Research Suggests 'Good' Bacteria Can Battle 'Bad' Bacteria in Eye Infections

Much as predators attack their prey in the animal world, there are bacteria that consume and kill other bacteria. Scientists are reporting new progress in putting the predator microbes to work to attack dangerous bacteria that cause eye infections that lead to blindness and have grown resistant to antibiotics. Daniel Kadouri, PhD, an assistant professor of oral biology the University of Medicine and Dentistry of New Jersey-New Jersey Dental School, is lead author of the study, which is published in the online journal PLoS ONE.

There were three major components to the study. The first established that isolates of two antibiotic-resistant ocular pathogens, Pseudomonas aeruginosa and Serratia marcescens, were all susceptible to being attacked and killed by at least one of two other bacteria , Micavibrio aeruginosavorus and Bdellovibrio baceriovorus, which act as predators against the pathogens but are believed to be good, or non-infectious, bacteria when they exist within the human body.

In the second phase, human corneal-limbic epithelial cells that are native to the eye were exposed in vitro to M. aeruginosavorus and B. baceriovorus to test whether those good predator bacteria would cause either toxicity or inflammation in those cells. They did not.

In the third phase, the two good predator bacteria were injected into live worms from the species Galleria mellonella, which is well established as a suitable model to test the toxicity of various microbes as well as a live organisms innate immunity to those microbes. Where injection the pathogenic bacterium P. aeruginosa as a positive control was one hundred percent fatal to the worms, other worms injected with the two good predator bacteria had 11-day survival rates between 93.3 and 100 percent, a strong sign that the good bacteria were not toxic to the worms. In addition a lack of change in larval pigmentation following injection suggested that the good bacteria also did not provoke an aggressive innate immune response in the worms.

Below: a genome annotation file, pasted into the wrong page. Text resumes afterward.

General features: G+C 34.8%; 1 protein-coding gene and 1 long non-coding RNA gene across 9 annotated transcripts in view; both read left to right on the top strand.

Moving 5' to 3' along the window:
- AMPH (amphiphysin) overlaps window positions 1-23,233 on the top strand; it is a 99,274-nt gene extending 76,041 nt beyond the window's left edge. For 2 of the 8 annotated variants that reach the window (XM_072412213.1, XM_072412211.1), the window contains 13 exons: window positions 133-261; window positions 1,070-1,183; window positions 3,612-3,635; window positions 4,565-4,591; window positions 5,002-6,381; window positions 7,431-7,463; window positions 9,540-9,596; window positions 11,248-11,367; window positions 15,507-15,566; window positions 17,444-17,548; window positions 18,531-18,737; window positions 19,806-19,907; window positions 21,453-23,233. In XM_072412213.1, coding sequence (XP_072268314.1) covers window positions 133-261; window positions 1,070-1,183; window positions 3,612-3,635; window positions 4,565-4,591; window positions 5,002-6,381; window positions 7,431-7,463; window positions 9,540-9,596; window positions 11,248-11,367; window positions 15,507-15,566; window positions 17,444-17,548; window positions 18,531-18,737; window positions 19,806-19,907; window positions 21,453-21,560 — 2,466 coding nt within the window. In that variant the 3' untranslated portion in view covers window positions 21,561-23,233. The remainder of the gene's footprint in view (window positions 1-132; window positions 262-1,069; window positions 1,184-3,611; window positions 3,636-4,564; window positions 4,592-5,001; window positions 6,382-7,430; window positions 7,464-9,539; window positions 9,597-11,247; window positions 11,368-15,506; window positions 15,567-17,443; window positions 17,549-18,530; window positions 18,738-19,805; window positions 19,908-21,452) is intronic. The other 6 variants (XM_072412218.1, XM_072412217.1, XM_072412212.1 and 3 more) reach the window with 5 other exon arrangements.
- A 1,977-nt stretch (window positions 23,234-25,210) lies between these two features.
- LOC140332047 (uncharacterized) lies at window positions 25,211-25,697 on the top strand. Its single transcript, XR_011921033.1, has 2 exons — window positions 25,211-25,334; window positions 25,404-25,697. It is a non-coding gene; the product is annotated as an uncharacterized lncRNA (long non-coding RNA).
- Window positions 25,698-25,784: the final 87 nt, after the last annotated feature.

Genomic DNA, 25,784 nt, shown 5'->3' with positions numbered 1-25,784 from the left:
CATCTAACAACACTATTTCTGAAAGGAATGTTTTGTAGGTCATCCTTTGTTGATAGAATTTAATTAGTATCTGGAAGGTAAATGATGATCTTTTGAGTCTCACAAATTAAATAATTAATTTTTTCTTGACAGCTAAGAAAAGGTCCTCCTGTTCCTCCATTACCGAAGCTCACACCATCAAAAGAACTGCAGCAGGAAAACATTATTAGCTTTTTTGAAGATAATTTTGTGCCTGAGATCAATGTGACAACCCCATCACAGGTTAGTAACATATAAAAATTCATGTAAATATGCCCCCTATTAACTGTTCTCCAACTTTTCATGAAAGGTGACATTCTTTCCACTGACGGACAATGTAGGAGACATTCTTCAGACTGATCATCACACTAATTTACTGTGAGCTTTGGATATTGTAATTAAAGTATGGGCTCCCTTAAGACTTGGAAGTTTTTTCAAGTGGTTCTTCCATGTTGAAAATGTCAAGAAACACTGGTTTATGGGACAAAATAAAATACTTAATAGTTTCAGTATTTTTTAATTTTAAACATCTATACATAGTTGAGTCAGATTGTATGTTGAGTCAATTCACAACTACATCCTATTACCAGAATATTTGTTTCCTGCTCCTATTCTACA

Taken together, our findings leave us confident that, in isolation, pathogenic bacteria are susceptible to successful attack by predator bacteria, predator bacteria do not appear inherently harmful to ocular cells when applied topically, and a live organism can tolerate the predator bacteria well, says Kadouri. The time to test all three phenomena simultaneously in the eye tissue of a live organism may now be at hand.

The current study builds on another recent paper published in PLoS ONE, which also described research led by Kadouri. That study used the predatory bacteria Bdellovibrio baceriovorus 109J, B. bacteriovorus HD100, and Micavibrio aeruginosavorus strain ARL-13, in targeting 14 strains of dangerous bacteria that are known to be multidrug resistant (MDR). Species targeted in that earlier research included Acinetobacter baumannii, Escherichia coli, Klebsiella pneumoniae, and Pseudomas spp., all of which are commonly encountered in health care settings.

After predator bacteria and MDR strains were co-cultured in the laboratory, the researchers found that cell viability had diminished to varying degrees in all 14 MDR strains, suggesting that while the MDR strains are strongly resistant to current antibiotics, they may have no innate defenses that would protect them against one or more of the predator bacteria.

This research presents hope that a wide variety of MDR bacteria may be susceptible to attack by predatory bacteria in settings where antibiotic therapy has increasingly failed. It remains unknown whether predatory bacteria can have the same effect on MDR bacteria when used systemically within the human body that they do in the lab, given the immune systems potential ability to neutralize the predators before they can do their beneficial work. However Kadouris promising research in the lab appears to strengthen the case for further study.

Source: University of Medicine and Dentistry of New Jersey (UMDNJ)